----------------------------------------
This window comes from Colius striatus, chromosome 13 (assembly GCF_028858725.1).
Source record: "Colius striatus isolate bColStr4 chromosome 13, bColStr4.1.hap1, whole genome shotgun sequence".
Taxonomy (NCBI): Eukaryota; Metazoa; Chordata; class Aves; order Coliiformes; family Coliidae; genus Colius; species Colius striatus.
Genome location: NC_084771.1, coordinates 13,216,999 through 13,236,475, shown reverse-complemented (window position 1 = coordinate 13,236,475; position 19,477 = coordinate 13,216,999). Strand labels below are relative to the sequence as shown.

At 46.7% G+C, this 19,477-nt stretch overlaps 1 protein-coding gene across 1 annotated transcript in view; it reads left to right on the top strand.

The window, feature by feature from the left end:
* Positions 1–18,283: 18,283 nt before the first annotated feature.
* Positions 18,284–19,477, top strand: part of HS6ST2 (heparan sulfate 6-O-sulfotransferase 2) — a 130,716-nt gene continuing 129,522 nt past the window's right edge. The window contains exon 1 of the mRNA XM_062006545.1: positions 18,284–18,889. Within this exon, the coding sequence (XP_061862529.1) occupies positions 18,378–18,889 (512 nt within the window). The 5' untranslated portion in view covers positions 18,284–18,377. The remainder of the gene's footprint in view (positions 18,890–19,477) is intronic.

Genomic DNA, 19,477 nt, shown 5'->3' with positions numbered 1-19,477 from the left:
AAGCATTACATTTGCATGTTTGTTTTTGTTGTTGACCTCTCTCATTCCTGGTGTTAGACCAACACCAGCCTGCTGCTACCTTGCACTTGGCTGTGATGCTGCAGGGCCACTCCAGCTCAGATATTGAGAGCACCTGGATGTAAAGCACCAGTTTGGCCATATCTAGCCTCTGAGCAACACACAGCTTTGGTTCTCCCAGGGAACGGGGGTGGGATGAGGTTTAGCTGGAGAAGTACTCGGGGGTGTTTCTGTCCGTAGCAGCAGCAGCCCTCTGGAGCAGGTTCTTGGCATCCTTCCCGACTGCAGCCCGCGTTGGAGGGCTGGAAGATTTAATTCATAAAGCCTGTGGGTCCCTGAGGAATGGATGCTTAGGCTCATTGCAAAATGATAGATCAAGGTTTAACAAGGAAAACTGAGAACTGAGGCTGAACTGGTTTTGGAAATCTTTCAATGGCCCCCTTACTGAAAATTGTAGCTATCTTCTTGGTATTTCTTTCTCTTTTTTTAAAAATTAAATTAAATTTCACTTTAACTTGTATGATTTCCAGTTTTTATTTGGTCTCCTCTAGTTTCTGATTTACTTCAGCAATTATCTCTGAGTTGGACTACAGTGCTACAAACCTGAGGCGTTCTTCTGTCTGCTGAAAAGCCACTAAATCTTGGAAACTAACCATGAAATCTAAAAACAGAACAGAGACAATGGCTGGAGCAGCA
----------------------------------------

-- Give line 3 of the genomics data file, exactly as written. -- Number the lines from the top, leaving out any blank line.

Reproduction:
Taxonomy (NCBI): Eukaryota; Metazoa; Chordata; class Aves; order Coliiformes; family Coliidae; genus Colius; species Colius striatus.